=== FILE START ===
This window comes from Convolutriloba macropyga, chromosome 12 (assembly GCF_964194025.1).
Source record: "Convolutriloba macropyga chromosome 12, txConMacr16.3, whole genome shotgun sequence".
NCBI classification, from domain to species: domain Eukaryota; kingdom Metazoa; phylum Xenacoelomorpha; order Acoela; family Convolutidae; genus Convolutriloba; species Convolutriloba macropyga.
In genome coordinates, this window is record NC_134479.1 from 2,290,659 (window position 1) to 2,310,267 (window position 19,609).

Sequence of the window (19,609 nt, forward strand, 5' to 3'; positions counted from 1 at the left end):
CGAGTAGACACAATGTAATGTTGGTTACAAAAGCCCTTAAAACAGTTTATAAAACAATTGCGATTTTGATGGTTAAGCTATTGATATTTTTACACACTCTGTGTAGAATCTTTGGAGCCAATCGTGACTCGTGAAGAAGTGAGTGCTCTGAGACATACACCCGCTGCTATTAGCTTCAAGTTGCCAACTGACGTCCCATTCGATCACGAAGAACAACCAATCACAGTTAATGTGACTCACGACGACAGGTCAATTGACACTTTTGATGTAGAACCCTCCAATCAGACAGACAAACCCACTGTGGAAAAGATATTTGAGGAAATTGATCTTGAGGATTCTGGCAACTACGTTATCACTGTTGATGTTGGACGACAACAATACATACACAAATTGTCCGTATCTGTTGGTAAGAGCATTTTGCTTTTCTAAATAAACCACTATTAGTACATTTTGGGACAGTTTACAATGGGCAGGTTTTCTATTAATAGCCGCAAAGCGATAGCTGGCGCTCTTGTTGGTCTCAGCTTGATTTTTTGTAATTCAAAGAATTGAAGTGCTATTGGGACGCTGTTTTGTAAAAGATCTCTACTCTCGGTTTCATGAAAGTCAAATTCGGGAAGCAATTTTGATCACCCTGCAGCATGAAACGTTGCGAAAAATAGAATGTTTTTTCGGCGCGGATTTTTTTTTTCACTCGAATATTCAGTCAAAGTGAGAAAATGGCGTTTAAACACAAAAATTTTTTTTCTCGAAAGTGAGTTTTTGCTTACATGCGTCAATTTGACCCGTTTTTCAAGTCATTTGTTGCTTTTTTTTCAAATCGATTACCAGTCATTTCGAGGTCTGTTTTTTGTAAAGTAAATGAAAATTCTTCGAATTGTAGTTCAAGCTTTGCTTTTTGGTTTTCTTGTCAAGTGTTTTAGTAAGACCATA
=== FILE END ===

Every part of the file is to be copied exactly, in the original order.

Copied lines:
This window comes from Convolutriloba macropyga, chromosome 12 (assembly GCF_964194025.1).
Source record: "Convolutriloba macropyga chromosome 12, txConMacr16.3, whole genome shotgun sequence".
NCBI classification, from domain to species: domain Eukaryota; kingdom Metazoa; phylum Xenacoelomorpha; order Acoela; family Convolutidae; genus Convolutriloba; species Convolutriloba macropyga.
In genome coordinates, this window is record NC_134479.1 from 2,290,659 (window position 1) to 2,310,267 (window position 19,609).

Sequence of the window (19,609 nt, forward strand, 5' to 3'; positions counted from 1 at the left end):
CGAGTAGACACAATGTAATGTTGGTTACAAAAGCCCTTAAAACAGTTTATAAAACAATTGCGATTTTGATGGTTAAGCTATTGATATTTTTACACACTCTGTGTAGAATCTTTGGAGCCAATCGTGACTCGTGAAGAAGTGAGTGCTCTGAGACATACACCCGCTGCTATTAGCTTCAAGTTGCCAACTGACGTCCCATTCGATCACGAAGAACAACCAATCACAGTTAATGTGACTCACGACGACAGGTCAATTGACACTTTTGATGTAGAACCCTCCAATCAGACAGACAAACCCACTGTGGAAAAGATATTTGAGGAAATTGATCTTGAGGATTCTGGCAACTACGTTATCACTGTTGATGTTGGACGACAACAATACATACACAAATTGTCCGTATCTGTTGGTAAGAGCATTTTGCTTTTCTAAATAAACCACTATTAGTACATTTTGGGACAGTTTACAATGGGCAGGTTTTCTATTAATAGCCGCAAAGCGATAGCTGGCGCTCTTGTTGGTCTCAGCTTGATTTTTTGTAATTCAAAGAATTGAAGTGCTATTGGGACGCTGTTTTGTAAAAGATCTCTACTCTCGGTTTCATGAAAGTCAAATTCGGGAAGCAATTTTGATCACCCTGCAGCATGAAACGTTGCGAAAAATAGAATGTTTTTTCGGCGCGGATTTTTTTTTTCACTCGAATATTCAGTCAAAGTGAGAAAATGGCGTTTAAACACAAAAATTTTTTTTCTCGAAAGTGAGTTTTTGCTTACATGCGTCAATTTGACCCGTTTTTCAAGTCATTTGTTGCTTTTTTTTCAAATCGATTACCAGTCATTTCGAGGTCTGTTTTTTGTAAAGTAAATGAAAATTCTTCGAATTGTAGTTCAAGCTTTGCTTTTTGGTTTTCTTGTCAAGTGTTTTAGTAAGACCATA